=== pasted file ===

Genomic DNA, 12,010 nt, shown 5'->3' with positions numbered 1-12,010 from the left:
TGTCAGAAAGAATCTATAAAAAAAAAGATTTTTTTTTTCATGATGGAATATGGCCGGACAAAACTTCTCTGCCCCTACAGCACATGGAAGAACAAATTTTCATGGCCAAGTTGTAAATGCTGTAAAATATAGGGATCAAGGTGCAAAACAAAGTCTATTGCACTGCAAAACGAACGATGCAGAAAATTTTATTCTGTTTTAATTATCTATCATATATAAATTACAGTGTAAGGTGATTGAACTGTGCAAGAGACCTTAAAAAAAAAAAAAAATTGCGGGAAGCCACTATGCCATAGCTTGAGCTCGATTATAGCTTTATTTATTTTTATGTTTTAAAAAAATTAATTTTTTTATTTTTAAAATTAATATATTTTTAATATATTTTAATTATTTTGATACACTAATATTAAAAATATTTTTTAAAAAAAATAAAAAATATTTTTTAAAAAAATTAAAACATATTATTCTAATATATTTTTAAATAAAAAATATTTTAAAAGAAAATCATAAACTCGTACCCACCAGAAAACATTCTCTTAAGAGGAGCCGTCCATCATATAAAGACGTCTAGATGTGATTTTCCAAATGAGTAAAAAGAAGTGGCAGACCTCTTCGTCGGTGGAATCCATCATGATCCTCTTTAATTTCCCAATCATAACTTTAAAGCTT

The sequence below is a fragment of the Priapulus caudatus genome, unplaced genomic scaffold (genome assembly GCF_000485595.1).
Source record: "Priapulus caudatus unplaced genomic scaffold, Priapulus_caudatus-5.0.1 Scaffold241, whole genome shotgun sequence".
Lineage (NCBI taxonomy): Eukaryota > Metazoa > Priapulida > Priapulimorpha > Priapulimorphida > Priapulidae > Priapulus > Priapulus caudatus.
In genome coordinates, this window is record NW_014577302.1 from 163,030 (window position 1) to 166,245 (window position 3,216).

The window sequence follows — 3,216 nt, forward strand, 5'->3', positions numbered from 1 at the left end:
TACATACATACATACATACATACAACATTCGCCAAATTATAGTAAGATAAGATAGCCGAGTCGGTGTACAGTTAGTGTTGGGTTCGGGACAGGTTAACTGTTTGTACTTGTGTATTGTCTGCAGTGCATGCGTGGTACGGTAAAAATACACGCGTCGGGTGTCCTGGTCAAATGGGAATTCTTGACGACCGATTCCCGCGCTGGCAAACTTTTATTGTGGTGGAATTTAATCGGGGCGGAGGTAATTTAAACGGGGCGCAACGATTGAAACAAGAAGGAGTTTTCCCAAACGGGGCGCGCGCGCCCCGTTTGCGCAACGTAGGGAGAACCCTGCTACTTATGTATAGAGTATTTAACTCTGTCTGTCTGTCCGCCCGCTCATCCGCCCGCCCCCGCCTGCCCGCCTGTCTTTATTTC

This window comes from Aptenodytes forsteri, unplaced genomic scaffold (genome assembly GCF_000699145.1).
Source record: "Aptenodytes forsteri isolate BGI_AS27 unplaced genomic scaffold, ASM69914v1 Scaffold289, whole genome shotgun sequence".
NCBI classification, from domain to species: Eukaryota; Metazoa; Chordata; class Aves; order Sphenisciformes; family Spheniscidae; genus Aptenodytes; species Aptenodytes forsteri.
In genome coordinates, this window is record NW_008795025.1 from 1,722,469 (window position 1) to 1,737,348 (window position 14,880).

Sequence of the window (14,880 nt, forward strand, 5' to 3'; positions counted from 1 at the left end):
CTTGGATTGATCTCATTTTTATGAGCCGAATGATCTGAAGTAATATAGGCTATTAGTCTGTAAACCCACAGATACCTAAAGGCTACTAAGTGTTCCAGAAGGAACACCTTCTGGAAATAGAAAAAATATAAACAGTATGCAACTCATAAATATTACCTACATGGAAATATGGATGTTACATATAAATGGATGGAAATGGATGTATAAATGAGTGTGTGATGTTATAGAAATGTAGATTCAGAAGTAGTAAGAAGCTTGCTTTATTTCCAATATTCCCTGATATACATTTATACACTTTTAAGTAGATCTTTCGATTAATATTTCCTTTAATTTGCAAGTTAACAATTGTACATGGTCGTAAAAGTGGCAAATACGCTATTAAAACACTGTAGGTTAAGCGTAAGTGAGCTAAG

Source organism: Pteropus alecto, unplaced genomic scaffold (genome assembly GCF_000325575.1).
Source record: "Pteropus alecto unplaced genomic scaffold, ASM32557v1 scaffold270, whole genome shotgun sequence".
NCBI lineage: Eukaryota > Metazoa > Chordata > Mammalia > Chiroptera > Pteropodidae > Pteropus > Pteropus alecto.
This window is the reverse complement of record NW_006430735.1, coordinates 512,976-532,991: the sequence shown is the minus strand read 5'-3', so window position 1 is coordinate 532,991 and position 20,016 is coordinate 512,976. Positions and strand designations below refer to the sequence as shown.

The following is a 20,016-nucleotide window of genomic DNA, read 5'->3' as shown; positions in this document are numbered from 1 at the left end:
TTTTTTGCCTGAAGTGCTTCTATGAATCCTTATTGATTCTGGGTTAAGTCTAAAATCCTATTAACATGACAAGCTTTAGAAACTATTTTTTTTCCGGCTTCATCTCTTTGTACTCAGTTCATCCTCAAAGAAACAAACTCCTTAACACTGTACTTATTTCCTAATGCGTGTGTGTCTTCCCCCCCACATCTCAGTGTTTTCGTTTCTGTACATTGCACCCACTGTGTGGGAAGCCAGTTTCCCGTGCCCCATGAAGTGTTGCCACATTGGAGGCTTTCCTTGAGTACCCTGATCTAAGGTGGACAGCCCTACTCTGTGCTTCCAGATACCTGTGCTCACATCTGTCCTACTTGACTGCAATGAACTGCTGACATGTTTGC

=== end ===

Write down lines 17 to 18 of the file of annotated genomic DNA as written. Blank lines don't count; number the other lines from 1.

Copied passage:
NCBI lineage: Eukaryota > Metazoa > Chordata > Mammalia > Chiroptera > Pteropodidae > Pteropus > Pteropus alecto.
This window is the reverse complement of record NW_006430735.1, coordinates 512,976-532,991: the sequence shown is the minus strand read 5'-3', so window position 1 is coordinate 532,991 and position 20,016 is coordinate 512,976. Positions and strand designations below refer to the sequence as shown.